Connect with us
Molly Cantwell Molly Cantwell


LISTEN New audio documentary by Molly Cantwell explores online hate

Molly Cantwell shortlisted for national student media award at the Smedias for her radio documentary, about online hate, ‘Cyber Killer Qu’est-Ce Que C’est?’. 

LISTEN New audio documentary by Molly Cantwell explores online hate 

Limerick student Molly Cantwell was recently shortlisted for a national student media award at the Smedias for her radio documentary ‘Cyber Killer Qu’est-Ce Que C’est?’. Her documentary is an exploration into the world of online hate – why we hate online, the repercussions of this hatred, and how we can fix our wrongdoings. Molly has solely produced, narrated and edited the documentary whilst under the pressures of lockdown. 



As our world becomes more online-based it’s extremely important that we take a deeper look at the problems with online hate. Studies have shown that teenagers that use social media more heavily are more likely they are to report issues such as depression, anxiety and loneliness, as well as aggression and anti-social behaviour, than teenagers who did not use social media.

In Ireland, there is a lack of information available on online hate and cyberbullying statistics, along with the link between suicide and social media. However, over recent years the amount of young people, women in particular, that have taken their own lives due to cyberbullying is stifling. Cantwell talks about one such case in her documentary, Nicole Fox, a 21-year-old girl who was abused both physically and online until she was driven to suicide.

‘Cyber Killer Qu’est-Ce Que C’est’ is built in 3 parts. The first part of the documentary Dr Kiran Sarma, deputy head of psychology at NUIG, speaks about the psychology behind online hate. He explains the reasons that a person may perpetuate hate online and discusses the effect of hatred on the victim.

The second part of this documentary details the story of Nicole Fox, told by her mother Jackie. Jackie explains the consequences of online hate; giving her first-hand experience of the consequences and the hatred that lead to the loss of her daughter. She also speaks about Coco’s Law which would bring in-laws in Ireland surrounding online hate and cyberbullying.

In the final part of the documentary Philip Arneill, head of education at Cyber Safe Ireland speaks about what we can do to change the future of the online world. He details how Cyber Safe Ireland educates children on using the internet safely and the aims of Cyber Safe Ireland for the future, including their call for an online safety commissioner in Ireland and mandatory education about online safety in schools. 

Documentary maker Molly Cantwell said, “When I first read about Nicole’s story I was inspired to help in some way. As part of my college course in Limerick College of Further Education, I had to make a radio documentary and this story struck a chord. Cyberbullying and online hate are so prominent in our society and so frequently people take their lives because of it.

Molly Cantwell

Cover artwork for the documentary by Conor Magner (Instagram: @thegenericdesigner)

I was curious as to why people hate online and I wanted to know more about the topic so I knew I needed to speak to a psychologist and see what I could find out. Of course, Nicole’s story had to be included in this documentary and Jackie was kind enough to meet me and speak to me about Nicole.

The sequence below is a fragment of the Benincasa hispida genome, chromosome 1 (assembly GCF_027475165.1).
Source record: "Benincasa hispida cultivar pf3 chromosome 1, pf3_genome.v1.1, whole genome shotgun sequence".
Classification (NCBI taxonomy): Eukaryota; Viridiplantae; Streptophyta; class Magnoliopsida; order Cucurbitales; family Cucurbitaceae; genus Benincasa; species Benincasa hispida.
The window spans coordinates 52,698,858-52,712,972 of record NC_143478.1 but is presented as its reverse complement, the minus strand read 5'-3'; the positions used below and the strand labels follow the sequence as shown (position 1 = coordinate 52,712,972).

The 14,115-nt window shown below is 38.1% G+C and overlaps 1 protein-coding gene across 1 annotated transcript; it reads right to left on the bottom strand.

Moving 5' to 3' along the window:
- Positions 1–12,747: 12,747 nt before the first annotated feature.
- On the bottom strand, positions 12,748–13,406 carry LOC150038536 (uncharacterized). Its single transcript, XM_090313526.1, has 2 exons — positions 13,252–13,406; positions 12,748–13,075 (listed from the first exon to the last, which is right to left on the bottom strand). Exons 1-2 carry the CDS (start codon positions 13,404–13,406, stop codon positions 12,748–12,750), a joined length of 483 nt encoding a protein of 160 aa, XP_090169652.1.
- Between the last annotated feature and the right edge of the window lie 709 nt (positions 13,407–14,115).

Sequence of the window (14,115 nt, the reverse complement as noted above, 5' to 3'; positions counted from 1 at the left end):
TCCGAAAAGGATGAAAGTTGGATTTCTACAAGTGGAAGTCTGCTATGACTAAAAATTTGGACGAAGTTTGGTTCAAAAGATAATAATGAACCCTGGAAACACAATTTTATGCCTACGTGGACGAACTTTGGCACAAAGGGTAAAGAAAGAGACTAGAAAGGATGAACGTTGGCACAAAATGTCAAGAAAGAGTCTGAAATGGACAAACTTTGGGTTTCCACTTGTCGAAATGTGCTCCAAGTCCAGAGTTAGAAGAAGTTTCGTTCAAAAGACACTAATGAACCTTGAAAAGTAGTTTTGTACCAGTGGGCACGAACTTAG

It was the hardest interview I’ve ever had to do but it is a story that needs to be heard so people realise the consequences of their online actions. Just because it’s online doesn’t make it any less hurtful and in reality, it can lead to people taking their lives. Finally, I wanted to see how we could make a change in the future.

This is where Cyber Safe Ireland came in –  the insight that Philip had into how we can change the future in terms of online safety was amazing to hear and I hope they can change the education system in Ireland for the better.”

“The most shocking part of making this documentary for me was hearing that in Ireland there are no laws to protect the victims of online hate or even revenge pornography.

I couldn’t believe that anyone could literally drive someone to suicide online and there is nothing that the guards can do about it. I was fascinated to hear about what Jackie Fox is doing to change this, especially as it was so raw when she started campaigning only a few weeks after her daughter’s death.

I’m so glad that I could include details of Coco’s Law in the documentary and that hopefully, I can spread more awareness about it so that there can finally be justice for Nicole and countless other victims.”

Speaking about her Smedias nomination Molly said, “Putting this documentary together was challenging and emotional but I am so glad that it is getting recognition and hopefully that means that more people will hear Nicole’s story and we can get laws like Coco’s Law and a change in the education system put into place.

Even though I didn’t take home the award, being nominated in a group of such a high standard is surreal and I am incredibly honoured. A documentary like this – highlighting online hatred – I think is particularly important now during this pandemic where everything is online. This is the most important time, I feel, to bring in Coco’s Law and make sure that we keep the people in our country safe.”

Link for Coco’s Law petition –

For the documentary, click here.

For more audio documentaries, click here.

Richard is a presenter, producer, songwriter and actor. He was named the Limerick Person of the Year (2011) and won an online award at the Metro Éireann Media and Multicultural Awards (2011) for promoting multi-culturalism online. Richard says that the concept is very much a community driven project that aims to document life in Limerick. So, that in 20 years time people can look back and remember the events that were making the headlines.